ST. ALBANS – Policies for combatting climate change, including a possible cap-and-trade for diesel and gasoline, will come before the legislature in January, members of the Vermont Climate Caucus told members of the public during a meeting in St. Albans this Wednesday.
According to Sen. Chris Pearson, D – Chittenden, and Rep. Mike McCarthy, D – St. Albans, the Vermont Climate Caucus, a group of 84 legislators coalesced around combatting climate change, the caucus would work to push the legislature toward passing a handful of bills prioritized as immediate goals by the caucus.
Those bills, according to the caucus’s co-chair Pearson, presented the caucus with the most politically expedient answers to a changing climate in the short term while possibly stimulating other work locally. “What can we do that’s significant but achievable in four-and-a-half months,” Pearson said.
Among those was legislation looking to commit Vermont to specific emissions reduction goals akin to those established in neighboring New England states, as well as the implementation of a regional cap-and-trade system for fossil fuels currently being negotiated between a coalition of states within the Northeastern U.S.
Beginning at the end of 2018, a coalition of states within the Northeast U.S., including Vermont, have looked to set a cap-and-trade system on gasoline and diesel to address carbon emissions from transportation in an initiative otherwise known as the Transportation and Climate Initiative (TCI).
Cap-and-trade program set a specific limit on the amount of resource available within a given market and attach a monetary value to amounts of that resource within the market. Suppliers of that resource would then bid on and trade their respective resource allowances beneath that cap.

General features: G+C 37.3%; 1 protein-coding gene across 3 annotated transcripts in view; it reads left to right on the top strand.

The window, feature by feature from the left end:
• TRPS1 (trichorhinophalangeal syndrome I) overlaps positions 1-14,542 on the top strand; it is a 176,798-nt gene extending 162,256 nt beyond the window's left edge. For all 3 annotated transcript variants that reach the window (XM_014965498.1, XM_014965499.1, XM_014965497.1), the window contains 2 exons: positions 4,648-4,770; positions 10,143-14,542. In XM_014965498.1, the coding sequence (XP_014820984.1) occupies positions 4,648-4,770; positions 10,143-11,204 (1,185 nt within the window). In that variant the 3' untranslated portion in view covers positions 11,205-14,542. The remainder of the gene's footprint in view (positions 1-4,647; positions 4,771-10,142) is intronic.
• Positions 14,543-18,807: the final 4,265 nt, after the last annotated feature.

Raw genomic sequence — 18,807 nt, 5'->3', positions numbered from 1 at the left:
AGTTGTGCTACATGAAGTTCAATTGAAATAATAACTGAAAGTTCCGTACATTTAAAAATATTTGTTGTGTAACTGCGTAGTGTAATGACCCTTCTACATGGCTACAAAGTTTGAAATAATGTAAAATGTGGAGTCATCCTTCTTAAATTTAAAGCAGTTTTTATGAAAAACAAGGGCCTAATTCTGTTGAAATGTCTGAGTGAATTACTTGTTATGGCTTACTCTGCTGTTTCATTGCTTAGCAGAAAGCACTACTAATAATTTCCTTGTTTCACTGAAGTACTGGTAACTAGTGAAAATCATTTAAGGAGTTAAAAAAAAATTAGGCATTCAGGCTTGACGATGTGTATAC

Subsequent years would see the cap lowered, gradually reducing the amount of carbon allowed within the respective market.
As negotiations over the TCI remain ongoing and a final report is not expected until December, the details around how the TCI would calculate allowances and caps on fossil fuel markets are still unknown.
Within the region involved in planning the TCI, transportation remains the single largest source of carbon emissions.
In Vermont, transportation accounts for more than 40 percent of greenhouse gases released every year, according to a 2018 Dept. of Environmental Conservation (DEC) brief. According to that brief, almost all of those emissions from the transportation sector came from vehicles using gasoline on the road.
A brief released by planners involved with the TCI released last month placed the focus of the TCI cap-and-trade system on large gasoline and diesel suppliers, the companies providing fuel to the gas stations before it ever reaches the average consumer.